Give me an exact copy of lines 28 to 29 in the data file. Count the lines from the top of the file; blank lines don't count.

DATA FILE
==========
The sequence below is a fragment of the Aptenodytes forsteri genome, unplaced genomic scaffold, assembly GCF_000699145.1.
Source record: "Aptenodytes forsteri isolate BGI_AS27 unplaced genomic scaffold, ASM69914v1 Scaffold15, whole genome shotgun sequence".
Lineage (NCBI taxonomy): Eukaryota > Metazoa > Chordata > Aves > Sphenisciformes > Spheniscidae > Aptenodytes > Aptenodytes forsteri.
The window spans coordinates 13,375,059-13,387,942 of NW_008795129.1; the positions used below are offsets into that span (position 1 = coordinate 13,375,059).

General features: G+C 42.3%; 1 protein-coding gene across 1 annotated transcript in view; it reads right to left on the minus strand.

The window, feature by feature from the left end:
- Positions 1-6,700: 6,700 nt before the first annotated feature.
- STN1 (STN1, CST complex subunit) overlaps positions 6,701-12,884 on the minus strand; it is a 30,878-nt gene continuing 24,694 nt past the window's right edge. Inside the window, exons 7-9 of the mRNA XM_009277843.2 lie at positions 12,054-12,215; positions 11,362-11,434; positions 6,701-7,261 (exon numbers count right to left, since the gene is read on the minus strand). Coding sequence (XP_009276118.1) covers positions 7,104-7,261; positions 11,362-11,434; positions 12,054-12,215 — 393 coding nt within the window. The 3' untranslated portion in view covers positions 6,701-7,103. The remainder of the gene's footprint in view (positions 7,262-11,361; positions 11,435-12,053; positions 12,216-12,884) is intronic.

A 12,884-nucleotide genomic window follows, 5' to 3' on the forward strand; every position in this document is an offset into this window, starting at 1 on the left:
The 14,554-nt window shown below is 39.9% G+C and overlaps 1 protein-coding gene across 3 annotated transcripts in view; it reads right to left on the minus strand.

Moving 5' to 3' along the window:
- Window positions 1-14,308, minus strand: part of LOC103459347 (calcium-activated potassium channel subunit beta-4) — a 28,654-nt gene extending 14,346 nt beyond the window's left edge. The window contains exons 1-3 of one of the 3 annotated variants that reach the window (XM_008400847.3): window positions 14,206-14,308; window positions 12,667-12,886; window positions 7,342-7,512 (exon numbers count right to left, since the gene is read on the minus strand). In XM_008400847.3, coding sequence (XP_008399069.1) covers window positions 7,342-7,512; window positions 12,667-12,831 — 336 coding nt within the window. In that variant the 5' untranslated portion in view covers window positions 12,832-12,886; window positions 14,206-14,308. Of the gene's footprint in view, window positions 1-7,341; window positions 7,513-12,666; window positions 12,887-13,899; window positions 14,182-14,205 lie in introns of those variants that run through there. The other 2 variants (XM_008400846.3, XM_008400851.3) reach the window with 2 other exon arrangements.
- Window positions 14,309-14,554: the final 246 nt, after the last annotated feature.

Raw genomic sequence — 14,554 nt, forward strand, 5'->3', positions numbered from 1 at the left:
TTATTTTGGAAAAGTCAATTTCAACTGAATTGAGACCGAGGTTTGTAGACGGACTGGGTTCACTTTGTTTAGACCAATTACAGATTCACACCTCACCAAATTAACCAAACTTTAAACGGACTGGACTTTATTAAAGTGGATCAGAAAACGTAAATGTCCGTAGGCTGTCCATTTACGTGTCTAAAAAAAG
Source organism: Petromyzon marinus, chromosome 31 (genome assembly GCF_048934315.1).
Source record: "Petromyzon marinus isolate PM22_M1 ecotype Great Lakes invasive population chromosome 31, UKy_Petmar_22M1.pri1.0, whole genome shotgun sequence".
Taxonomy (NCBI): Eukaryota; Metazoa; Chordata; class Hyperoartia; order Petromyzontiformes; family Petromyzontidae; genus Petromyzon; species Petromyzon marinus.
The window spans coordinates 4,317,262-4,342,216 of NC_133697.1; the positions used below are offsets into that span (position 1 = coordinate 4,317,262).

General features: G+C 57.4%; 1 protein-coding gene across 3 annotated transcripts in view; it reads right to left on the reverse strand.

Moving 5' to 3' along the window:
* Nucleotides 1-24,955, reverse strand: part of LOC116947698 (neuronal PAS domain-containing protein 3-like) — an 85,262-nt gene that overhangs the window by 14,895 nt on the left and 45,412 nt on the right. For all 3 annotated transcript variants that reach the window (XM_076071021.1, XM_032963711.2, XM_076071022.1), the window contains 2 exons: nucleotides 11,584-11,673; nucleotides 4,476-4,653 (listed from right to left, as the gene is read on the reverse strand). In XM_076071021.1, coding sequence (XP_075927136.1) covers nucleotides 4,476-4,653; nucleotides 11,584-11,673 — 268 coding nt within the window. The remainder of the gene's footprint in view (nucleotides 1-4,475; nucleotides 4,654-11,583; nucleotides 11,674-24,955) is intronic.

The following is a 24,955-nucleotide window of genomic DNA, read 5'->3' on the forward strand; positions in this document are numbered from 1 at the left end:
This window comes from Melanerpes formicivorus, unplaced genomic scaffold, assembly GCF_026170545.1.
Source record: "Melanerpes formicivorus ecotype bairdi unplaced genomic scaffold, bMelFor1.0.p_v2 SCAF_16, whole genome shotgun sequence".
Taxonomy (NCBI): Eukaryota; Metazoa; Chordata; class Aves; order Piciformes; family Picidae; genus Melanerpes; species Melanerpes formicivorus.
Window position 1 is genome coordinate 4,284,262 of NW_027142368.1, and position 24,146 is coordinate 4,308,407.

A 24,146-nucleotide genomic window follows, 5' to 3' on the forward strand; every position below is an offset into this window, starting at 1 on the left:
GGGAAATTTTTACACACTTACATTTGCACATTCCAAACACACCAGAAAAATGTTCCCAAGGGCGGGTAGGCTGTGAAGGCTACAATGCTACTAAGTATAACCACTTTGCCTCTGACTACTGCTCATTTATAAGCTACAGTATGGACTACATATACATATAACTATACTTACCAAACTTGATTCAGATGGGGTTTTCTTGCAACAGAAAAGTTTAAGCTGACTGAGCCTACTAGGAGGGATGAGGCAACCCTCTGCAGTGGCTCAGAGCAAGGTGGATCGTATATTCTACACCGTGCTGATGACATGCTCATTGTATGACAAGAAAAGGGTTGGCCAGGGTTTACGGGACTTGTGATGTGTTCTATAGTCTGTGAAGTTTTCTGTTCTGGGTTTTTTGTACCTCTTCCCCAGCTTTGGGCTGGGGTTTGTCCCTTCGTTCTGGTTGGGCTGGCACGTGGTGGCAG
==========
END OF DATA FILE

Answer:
A 24,146-nucleotide genomic window follows, 5' to 3' on the forward strand; every position below is an offset into this window, starting at 1 on the left:
GGGAAATTTTTACACACTTACATTTGCACATTCCAAACACACCAGAAAAATGTTCCCAAGGGCGGGTAGGCTGTGAAGGCTACAATGCTACTAAGTATAACCACTTTGCCTCTGACTACTGCTCATTTATAAGCTACAGTATGGACTACATATACATATAACTATACTTACCAAACTTGATTCAGATGGGGTTTTCTTGCAACAGAAAAGTTTAAGCTGACTGAGCCTACTAGGAGGGATGAGGCAACCCTCTGCAGTGGCTCAGAGCAAGGTGGATCGTATATTCTACACCGTGCTGATGACATGCTCATTGTATGACAAGAAAAGGGTTGGCCAGGGTTTACGGGACTTGTGATGTGTTCTATAGTCTGTGAAGTTTTCTGTTCTGGGTTTTTTGTACCTCTTCCCCAGCTTTGGGCTGGGGTTTGTCCCTTCGTTCTGGTTGGGCTGGCACGTGGTGGCAG